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Intensity Forecasting EXperiment 2008
(IFEX08)

NOAA's Hurricane Research Division, part of the Atlantic Oceanographic and Meteorological Laboratories located in Miami, FL, is in the midst of a multi-year experiment along with the NOAA Aircraft Operations Center (AOC) called the Intensity Forecasting Experiment (IFEX). Developed in partnership with NOAA's Environmental Modeling Center (EMC) and its Tropical Prediction Center, IFEX is intended to improve our understanding and prediction of hurricane intensity change by collecting observations that will aid in the improvement of current operational models and the development of the next-generation operational hurricane model, the Hurricane Weather Research and Forecasting model (HWRF). Observations will be collected in a variety of hurricanes at different stages in their lifecycle, from formation and early organization to peak intensity and subsequent landfall or decay over open water.

There are several unique aspects of IFEX in 2008 that will help improve our understanding and prediction of hurricane intensity change:

  1. Three-Dimensional Doppler Winds experiment

  2. Tropical Cyclone Landfall and Inland Decay Experiment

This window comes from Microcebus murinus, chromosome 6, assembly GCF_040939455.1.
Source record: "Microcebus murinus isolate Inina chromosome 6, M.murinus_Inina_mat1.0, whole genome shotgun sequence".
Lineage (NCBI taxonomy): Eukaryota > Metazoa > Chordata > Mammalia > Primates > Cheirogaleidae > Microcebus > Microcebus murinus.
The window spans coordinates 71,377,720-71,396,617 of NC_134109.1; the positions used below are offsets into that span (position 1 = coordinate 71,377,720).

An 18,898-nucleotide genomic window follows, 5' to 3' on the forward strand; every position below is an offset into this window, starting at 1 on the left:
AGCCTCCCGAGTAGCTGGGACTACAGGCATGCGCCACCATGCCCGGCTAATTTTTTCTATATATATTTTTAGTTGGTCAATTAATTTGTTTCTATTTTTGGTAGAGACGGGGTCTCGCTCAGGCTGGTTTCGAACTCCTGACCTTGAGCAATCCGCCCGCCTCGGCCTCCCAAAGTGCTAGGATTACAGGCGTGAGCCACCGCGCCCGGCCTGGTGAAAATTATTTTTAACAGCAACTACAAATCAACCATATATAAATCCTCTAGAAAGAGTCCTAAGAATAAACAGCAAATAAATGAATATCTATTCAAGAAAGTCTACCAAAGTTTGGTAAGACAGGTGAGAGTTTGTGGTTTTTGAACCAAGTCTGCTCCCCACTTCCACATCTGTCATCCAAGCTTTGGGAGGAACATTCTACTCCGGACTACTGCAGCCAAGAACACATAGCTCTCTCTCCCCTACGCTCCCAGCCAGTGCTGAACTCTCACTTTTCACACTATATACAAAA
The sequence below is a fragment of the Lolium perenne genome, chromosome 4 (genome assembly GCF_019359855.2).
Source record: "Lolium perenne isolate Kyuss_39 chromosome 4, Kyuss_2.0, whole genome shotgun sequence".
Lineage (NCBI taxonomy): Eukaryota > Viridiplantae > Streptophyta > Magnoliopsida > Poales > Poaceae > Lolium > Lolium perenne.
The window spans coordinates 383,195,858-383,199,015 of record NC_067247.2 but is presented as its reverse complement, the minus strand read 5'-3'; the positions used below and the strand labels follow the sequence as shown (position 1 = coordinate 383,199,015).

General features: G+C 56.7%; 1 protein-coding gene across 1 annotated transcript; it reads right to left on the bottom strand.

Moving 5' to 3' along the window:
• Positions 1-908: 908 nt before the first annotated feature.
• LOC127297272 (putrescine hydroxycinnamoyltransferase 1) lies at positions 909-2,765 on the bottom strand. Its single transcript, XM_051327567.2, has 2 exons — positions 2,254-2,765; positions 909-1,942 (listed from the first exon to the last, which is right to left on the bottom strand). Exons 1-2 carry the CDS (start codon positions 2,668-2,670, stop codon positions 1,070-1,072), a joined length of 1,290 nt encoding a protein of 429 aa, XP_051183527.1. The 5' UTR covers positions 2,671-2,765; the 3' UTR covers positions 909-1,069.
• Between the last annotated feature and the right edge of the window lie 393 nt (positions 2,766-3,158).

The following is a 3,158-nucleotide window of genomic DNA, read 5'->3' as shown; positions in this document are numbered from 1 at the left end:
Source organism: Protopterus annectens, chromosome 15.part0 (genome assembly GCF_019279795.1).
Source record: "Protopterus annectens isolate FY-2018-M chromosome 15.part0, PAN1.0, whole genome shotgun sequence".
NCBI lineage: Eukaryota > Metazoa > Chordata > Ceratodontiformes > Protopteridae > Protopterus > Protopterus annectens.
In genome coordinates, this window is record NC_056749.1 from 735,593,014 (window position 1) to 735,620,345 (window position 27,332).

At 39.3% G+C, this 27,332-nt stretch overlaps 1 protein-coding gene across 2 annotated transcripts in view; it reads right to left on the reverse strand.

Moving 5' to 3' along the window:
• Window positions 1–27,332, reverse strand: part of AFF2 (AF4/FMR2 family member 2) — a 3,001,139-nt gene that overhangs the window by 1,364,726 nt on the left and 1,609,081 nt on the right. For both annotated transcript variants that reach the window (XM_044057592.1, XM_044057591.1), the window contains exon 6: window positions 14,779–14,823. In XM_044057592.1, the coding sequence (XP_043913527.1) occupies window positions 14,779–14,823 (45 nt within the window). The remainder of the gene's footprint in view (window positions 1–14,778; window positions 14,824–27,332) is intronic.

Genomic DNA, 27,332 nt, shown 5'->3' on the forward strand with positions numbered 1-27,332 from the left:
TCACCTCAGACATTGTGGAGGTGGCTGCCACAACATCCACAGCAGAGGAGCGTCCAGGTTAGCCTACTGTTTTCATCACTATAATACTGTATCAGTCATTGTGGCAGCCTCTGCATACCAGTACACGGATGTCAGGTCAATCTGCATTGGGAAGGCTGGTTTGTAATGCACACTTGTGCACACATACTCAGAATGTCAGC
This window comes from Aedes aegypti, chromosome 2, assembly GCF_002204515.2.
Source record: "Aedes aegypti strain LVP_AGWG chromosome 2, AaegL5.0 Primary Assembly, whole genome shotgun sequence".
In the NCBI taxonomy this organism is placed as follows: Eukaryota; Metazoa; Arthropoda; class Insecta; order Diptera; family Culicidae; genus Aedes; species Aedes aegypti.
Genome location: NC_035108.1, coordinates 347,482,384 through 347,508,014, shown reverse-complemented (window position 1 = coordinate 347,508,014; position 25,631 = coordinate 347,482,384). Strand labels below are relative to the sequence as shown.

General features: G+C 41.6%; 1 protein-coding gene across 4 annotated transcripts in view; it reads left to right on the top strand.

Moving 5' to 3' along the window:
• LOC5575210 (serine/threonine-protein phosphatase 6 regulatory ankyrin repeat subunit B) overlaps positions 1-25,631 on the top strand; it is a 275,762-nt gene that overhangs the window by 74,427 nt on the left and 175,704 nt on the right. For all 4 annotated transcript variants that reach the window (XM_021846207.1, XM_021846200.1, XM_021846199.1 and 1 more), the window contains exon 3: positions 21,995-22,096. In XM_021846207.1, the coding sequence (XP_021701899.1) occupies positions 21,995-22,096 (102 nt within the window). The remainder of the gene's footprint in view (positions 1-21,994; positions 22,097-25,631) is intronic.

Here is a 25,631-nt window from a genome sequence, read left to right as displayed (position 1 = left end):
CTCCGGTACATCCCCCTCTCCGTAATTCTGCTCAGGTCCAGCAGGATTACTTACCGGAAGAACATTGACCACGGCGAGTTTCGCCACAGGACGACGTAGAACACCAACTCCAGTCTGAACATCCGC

3. Tropical Cyclone Unmanned Aerial System (UAS) Inflow/Eyewall/Eye Experiment

  4. Tropical Cyclogenesis Experiment (GenEx)

  5. Nadir Off-set SFMR Experiment

  6. Tropical Cyclone/AEW Arc Cloud Experiment

  7. Saharan Air Layer Experiment (SALEX)

  8. Sea-Salt Aerosol and Cloud Base Number Concentration Experiment

  9. Eyewall Microphysics Experiment

  10. TC-Ocean Interaction Experiment

  11. Hurricane Synoptic Surveillance

During this year, IFEX will be operating in partnership with several other experiments:

  • NOAA Ocean Winds Experiment - The goal of the Ocean Winds experiment is to further our understanding of wind direction and speed retrievals at the ocean surface level from microwave remote-sensing measurements in high wind conditions and in the presence of rain. Measurements taken from the Ocean Winds experiment in mature storms will aid in the understanding and improvement of satellite remotely-sensed wind measurements which are currently used operationally by marine forecates and in numerical weather prediction models.

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